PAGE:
Dalla Lana School of Public Health, University of Toronto, Toronto, Ontario, Canada
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  • Andrew Baker
    Affiliations
    Head Injury Clinic, Trauma and Neurosurgery Program, St. Michael's Hospital, Toronto, Ontario, Canada
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  • Matthew J. Burke
    Affiliations
    Neuropsychiatry Program, Department of Psychiatry and Division of Neurology, Department of Medicine Sunnybrook Health Sciences Centre, University of Toronto, Toronto, Ontario, Canada

    Hurvitz Brain Sciences Research Program, Sunnybrook Research Institute, Toronto, Ontario, Canada

    Harvard Medical School, Boston, MA, United States
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  • on behalf of theCanadian Traumatic Brain Injury Research Consortium (CTRC)
Published:December 28, 2021DOI:https://doi.org/10.1016/j.apmr.2021.12.005

      Abstract

      Objective

      To evaluate the feasibility of a clinical trial involving participants with concussion randomized to treatments designed to address fear avoidance or endurance coping, which are risk factors for disability. A secondary objective was to evaluate whether each treatment could affect selective change on targeted coping outcomes.

      Design

      Randomized controlled trial.

      Setting

      Outpatient concussion clinics.

      Participants

      Adults (N=73, mean age=42.5y) who had persistent postconcussion symptoms and high avoidance or endurance behavior were enrolled at a mean of 12.9 weeks post injury. Ten participants did not complete treatment.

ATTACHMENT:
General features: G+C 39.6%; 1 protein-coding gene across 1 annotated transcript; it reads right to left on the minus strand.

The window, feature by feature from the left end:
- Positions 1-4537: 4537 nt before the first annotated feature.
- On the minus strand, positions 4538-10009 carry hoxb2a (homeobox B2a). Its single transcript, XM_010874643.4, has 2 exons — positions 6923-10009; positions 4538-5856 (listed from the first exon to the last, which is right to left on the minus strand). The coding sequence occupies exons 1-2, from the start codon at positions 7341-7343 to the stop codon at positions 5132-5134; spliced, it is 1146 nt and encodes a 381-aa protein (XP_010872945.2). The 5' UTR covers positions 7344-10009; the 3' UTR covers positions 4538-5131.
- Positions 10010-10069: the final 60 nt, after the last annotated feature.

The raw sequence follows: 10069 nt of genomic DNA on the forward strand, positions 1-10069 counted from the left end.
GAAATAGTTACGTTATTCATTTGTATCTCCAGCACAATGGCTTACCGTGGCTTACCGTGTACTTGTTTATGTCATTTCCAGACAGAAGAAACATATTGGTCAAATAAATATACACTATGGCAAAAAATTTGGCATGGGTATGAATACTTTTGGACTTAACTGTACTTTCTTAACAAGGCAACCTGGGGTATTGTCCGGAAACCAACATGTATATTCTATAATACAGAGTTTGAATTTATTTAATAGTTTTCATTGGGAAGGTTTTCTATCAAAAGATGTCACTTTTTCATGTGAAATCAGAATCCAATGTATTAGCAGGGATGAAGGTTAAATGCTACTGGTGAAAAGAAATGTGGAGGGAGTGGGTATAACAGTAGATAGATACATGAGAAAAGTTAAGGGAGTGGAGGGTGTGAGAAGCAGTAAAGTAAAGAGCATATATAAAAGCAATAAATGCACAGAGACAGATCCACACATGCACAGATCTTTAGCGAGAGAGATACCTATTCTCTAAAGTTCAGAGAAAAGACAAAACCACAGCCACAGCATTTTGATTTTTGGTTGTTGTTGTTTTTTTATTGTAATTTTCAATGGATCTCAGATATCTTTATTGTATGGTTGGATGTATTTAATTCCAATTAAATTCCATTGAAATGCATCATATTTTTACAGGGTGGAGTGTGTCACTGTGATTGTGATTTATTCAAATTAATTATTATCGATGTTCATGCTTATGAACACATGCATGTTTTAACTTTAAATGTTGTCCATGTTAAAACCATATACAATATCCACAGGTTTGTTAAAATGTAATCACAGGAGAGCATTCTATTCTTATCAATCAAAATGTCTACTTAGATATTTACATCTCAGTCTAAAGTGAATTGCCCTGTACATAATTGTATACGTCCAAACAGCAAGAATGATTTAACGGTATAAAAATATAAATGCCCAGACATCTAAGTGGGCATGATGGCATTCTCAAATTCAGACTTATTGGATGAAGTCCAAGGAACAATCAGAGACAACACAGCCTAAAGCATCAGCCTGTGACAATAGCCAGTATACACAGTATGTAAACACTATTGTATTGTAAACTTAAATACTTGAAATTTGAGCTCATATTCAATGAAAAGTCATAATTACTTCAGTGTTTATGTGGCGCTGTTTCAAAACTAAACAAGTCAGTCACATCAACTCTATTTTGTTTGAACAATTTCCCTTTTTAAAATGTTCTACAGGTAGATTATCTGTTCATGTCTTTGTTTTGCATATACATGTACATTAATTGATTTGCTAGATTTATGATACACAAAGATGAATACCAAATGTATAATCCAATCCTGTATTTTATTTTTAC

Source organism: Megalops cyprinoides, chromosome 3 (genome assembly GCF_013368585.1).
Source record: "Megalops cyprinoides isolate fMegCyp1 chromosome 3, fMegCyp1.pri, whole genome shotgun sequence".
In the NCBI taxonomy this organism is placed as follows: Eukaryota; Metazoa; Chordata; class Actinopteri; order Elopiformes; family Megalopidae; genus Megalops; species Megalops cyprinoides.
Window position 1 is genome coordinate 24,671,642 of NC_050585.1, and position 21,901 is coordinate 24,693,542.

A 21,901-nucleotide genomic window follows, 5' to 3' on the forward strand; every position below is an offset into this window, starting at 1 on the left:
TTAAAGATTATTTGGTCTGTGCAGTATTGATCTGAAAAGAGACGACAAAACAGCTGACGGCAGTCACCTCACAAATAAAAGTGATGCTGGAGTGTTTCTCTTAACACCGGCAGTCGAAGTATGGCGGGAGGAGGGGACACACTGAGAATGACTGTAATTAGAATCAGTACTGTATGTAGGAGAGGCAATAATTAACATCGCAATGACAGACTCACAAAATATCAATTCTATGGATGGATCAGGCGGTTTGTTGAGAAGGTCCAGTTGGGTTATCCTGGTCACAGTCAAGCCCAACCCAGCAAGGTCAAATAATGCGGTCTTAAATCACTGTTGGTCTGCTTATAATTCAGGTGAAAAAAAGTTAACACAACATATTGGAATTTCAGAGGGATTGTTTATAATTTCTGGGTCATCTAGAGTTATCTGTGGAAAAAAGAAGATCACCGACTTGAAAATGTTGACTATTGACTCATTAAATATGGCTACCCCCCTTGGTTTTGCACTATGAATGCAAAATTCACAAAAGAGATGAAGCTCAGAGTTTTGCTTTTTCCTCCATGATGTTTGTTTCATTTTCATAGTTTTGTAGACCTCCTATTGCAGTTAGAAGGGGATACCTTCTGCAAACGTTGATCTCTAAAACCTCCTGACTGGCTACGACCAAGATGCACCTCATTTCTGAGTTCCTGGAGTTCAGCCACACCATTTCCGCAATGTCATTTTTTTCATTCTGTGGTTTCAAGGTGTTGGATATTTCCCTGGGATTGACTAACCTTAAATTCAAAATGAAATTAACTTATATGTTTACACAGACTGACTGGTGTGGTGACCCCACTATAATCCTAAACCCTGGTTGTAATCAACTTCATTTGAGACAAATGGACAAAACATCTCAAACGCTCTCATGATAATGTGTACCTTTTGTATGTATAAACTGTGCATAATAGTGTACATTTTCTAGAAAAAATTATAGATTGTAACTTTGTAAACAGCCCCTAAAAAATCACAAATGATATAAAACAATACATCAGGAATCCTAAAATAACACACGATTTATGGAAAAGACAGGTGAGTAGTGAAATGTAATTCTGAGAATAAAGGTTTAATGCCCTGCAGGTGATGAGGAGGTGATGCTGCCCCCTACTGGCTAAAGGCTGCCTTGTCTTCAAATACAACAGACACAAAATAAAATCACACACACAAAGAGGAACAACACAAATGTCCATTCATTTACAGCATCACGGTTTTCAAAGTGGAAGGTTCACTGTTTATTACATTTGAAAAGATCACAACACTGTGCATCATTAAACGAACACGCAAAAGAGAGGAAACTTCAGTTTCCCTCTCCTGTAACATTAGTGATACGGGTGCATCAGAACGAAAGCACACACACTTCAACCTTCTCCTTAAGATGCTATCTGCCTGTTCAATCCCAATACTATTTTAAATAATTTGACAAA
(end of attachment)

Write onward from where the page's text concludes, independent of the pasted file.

Interventions

      Participants were randomized to an interdisciplinary rehabilitation program delivered via videoconferencing and tailored to avoidance coping (graded exposure therapy [GET]) or endurance coping (operant condition-based pacing strategies plus mindfulness training [Pacing+]).

      Main Outcome Measures

      Feasibility outcomes included screening efficiency, accrual, credibility, treatment fidelity, adherence, and retention. Avoidance was measured with the Fear Avoidance Behavior after Traumatic Brain Injury Questionnaire and endurance behavior with the Behavioral Response to Illness Questionnaire.

      Results

      Screening efficiency, or the proportion of clinic patients who were assessed for eligibility, was 44.5% (275 of 618). A total of 65.8% (73 of 111) of eligible patients were randomized (37 to GET, 36 to Pacing+), meeting accrual targets; 91.7% (55 of 60) of participants perceived treatment as credible. Therapists covered a mean of 96.8% of essential prescribed elements, indicating excellent fidelity. The majority (71.2%; 47 of 66) of participants consistently attended treatment sessions and completed between-session homework. Retention was strong, with 65 of 73 (89%) randomized participants completing the outcome assessment. GET was associated with greater posttreatment reductions in avoidance behavior compared with Pacing+ (Cohen's drepeated measures, 0.81), whereas the treatment approach-specific effect of Pacing+ on endurance behavior was less pronounced (Cohen's drepeated measures, 0.39).

      Conclusions

      These findings support a future efficacy-focused clinical trial. GET has the potential to selectively reduce fear avoidance behavior after concussion, and, via this mechanism, to prevent or reduce disability.

      Keywords

      List of abbreviations:

      BRIQ (Behavioral Response to Illness Questionnaire), FAB-TBI (Fear Avoidance Behavior after Traumatic Brain Injury Questionnaire), GET (graded exposure therapy), Pacing+ (operant condition-based pacing strategies plus mindfulness training)